The original title of this poem was changed from "Death Tango," in Romanian, to "Deathfugue" in German. One reason for this change is that "Deathfugue" directly makes reference to the great tradition of classical music in Germany, and its composers like J.S. Bach, who wrote "The Art of the Fugue." Also, the poem itself tries to mimic the fugue form, so it too is a highly polished work of art.
he writes when it grows dark to Deutschland your golden hair Marguerite he writes it and steps out of doors and the stars are all sparkling (lines 6-7)
The Nazis were extremely proud of Germany's cultural heritage, and they especially loved the Romantic period of the nineteenth century. Romanticism was all about the value of emotions and intuitions and the glory of nature. In these lines, you can see that the camp guard thinks of himself as a Romantic personality. He even invokes Marguerite from Goethe's Faust, one of the masterpieces of Romantic German literature.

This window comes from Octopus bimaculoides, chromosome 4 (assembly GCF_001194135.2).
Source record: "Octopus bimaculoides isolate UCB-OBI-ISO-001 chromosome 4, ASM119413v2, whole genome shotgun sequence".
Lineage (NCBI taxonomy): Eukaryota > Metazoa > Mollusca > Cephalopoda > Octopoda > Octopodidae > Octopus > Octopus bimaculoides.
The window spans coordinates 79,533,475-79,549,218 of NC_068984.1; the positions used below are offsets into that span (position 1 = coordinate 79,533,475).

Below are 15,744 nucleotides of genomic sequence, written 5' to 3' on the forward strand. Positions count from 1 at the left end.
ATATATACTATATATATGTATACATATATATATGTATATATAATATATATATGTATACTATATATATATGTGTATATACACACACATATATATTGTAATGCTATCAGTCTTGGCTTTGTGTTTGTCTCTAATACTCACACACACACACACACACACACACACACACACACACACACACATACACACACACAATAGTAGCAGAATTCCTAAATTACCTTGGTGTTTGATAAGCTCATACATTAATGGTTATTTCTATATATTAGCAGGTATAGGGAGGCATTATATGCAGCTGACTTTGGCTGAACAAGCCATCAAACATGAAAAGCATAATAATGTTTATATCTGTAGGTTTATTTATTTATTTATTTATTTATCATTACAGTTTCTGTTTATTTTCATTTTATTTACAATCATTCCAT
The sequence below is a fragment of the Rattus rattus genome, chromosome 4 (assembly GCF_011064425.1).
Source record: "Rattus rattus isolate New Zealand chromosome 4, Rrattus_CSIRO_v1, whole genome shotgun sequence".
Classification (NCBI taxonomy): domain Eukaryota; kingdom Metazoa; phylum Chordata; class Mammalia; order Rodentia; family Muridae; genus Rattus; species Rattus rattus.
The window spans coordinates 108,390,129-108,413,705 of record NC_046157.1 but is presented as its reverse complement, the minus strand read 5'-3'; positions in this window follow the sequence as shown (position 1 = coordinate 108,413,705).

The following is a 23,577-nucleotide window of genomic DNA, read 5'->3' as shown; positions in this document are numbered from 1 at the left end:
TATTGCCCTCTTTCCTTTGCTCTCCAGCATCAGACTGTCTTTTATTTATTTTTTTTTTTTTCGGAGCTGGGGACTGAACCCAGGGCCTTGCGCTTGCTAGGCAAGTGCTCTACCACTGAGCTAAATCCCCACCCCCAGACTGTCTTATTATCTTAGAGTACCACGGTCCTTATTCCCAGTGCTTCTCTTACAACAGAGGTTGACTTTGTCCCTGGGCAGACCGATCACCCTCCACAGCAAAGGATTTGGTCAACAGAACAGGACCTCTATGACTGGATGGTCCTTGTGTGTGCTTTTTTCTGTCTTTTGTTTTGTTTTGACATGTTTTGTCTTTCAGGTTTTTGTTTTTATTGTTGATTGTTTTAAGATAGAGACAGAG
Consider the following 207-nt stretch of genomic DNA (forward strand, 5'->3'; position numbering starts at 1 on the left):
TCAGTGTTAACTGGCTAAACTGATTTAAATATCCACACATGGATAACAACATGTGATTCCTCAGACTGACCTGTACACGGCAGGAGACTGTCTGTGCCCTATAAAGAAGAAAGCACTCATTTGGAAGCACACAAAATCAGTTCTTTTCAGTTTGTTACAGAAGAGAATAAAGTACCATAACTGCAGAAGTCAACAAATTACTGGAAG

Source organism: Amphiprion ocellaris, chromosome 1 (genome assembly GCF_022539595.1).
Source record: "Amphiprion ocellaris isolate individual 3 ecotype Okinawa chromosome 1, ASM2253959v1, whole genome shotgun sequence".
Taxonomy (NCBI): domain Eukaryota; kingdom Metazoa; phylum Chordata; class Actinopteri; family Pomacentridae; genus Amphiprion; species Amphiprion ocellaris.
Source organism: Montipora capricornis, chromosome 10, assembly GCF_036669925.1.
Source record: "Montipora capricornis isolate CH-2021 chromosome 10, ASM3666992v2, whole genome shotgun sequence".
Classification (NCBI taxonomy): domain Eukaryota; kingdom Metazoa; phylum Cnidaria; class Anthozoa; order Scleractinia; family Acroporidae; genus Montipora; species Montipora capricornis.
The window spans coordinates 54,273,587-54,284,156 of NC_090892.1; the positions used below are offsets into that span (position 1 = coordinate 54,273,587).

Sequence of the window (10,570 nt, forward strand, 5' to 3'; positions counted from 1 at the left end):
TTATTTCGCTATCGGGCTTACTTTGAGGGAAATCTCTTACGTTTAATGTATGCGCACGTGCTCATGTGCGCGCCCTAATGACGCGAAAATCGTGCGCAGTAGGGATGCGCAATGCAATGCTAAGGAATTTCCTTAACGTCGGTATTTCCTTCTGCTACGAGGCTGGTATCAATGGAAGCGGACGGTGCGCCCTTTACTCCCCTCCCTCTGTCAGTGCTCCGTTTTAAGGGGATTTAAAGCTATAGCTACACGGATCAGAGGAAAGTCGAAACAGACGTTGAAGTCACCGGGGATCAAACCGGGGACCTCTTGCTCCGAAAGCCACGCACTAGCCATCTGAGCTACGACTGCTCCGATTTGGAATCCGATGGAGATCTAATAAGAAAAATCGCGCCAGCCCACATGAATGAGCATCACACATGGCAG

he orders us strike up and play for the dance (line 10)
The playing of the "Deathfugue" by the prisoners shows a dark side of Germany's musical tradition. The camp guard tries to introduce art (or a parody of art) in an environment where it has no place.